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Looking Back, UK Patients Unhappy With Adalimumab Biosimilar Switch


The UK results show how challenging switching to a biosimilar can be, according to patient groups.

What do UK patients think about the process and communication used to switch to adalimumab biosimilars by the National Health Service (NHS) and the local home care trusts?

According to a study presented at the European Hematology Association (EHA)’s 25th Annual Congress, EHA25 Virtual, not very much.

Planning for the switch came in 2018, even before the results of the tender for adalimumab (reference product Humira) had taken place. The United Kingdom has made no secret of its hopes of significant cost savings on a switch to biosimilar adalimumab, aspiring to save £300 million (approximately US $386 million) of its £400 million (approximately US $514 million) annual spending on adalimumab as a result of using biosimilars.

In the UK setting, self-administered biologics are delivered to patients in their homes by commercial companies that are paid for by pooled funds from the pharmaceutical industry. Once a prescription is initiated by a hospital prescriber, nurses deliver the products and teach patients how to inject their therapy at home.

Nearly 2 years in, researchers sought patient feedback on the switch process with the intent of reporting findings to NHS England. In addition, they sought to give organizations representing rheumatology, dermatology, and gastroenterology patients information to develop any future resources to help improve shared decision making (SDM).

These organizations had worked with National Health Service (NHS) to produce the materials for disseminating information to prescribers and patients, and they now wanted to know how the process was implemented and if SDM was practiced.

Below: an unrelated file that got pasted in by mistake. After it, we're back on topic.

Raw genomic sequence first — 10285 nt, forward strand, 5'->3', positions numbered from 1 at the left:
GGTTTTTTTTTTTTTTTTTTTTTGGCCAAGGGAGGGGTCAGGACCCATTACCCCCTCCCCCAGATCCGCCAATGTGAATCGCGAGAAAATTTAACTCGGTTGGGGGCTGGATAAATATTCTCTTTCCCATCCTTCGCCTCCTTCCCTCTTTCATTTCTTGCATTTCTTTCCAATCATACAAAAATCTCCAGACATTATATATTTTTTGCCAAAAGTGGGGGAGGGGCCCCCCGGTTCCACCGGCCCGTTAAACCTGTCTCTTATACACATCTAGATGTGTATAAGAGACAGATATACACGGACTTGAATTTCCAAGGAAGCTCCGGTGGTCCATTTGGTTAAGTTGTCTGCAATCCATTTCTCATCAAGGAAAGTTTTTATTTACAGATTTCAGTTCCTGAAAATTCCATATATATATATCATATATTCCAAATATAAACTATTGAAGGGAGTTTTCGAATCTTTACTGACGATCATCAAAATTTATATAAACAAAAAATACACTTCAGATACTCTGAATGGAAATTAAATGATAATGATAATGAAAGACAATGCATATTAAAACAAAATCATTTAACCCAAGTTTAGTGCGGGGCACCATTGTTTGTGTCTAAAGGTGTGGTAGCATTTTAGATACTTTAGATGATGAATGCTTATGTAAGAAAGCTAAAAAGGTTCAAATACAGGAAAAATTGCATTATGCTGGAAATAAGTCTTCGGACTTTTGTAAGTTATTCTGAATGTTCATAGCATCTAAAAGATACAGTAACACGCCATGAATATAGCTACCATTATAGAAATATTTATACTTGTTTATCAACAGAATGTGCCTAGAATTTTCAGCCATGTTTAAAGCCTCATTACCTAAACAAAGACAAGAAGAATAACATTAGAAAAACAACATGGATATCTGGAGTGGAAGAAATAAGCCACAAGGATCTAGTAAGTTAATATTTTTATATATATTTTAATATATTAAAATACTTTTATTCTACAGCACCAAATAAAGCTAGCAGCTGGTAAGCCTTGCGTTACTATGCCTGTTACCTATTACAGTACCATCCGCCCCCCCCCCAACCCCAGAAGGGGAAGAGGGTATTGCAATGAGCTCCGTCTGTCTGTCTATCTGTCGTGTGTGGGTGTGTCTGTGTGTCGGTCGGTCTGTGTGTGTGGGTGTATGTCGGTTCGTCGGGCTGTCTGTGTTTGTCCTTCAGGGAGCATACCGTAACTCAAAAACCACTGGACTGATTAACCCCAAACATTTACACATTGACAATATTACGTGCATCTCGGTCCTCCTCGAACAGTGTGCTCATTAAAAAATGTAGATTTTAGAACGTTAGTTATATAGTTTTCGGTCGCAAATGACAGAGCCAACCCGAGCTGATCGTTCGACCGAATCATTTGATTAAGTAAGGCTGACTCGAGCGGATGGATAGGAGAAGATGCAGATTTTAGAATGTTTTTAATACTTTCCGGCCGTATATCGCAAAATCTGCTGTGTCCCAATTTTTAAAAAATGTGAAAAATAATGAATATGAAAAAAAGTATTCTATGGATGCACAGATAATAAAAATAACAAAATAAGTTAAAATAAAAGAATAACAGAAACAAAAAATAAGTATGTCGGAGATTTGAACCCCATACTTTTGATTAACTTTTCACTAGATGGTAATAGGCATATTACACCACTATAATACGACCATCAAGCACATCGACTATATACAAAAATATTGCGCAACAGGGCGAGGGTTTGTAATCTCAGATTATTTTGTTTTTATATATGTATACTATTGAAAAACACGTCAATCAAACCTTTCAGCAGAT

A working group of 4 organizations created an online survey asking questions about:

  • How the individual was communicated with regarding their treatment being switched to a biosimilar
  • Was there any choice or perceived input into the decision making process
  • How queries or issues were handled
  • Overall satisfaction on how the individual felt their personal preferences/needs were met

The results demonstrate how challenging the switch process turned out to be.

The investigators gathered a total of 899 useable responses, with patients identifying as 52% rheumatology, 42% gastroenterology, and 5% dermatology patients; the remaining 1% were “more complex specialties,” the researchers said.

More than half of patients were not asked for their consent before their treatment was switched to a biosimilar adalimumab, while 40% said they gave consent. A minority (7%) couldn’t remember or were unsure if consent was given.

Three-fourths were not at all satisfied or not satisfied with the ability to decline being switched. Just 12% felt that they had been given an option to refuse the switch.

SDM “needs to be put into action not just words,” concluded the authors, who represented the National Rheumatoid Arthritis Society, 1 of the 4 organizations that created the survey. The other organizations were the National Axial Spondyloarthritis Society UK; Crohns’ & Colitis UK; and the Psorarsis Association, UK.

They said they will continue to work with NHS and other stakeholders to make SDM “a reality not just rhetoric.”

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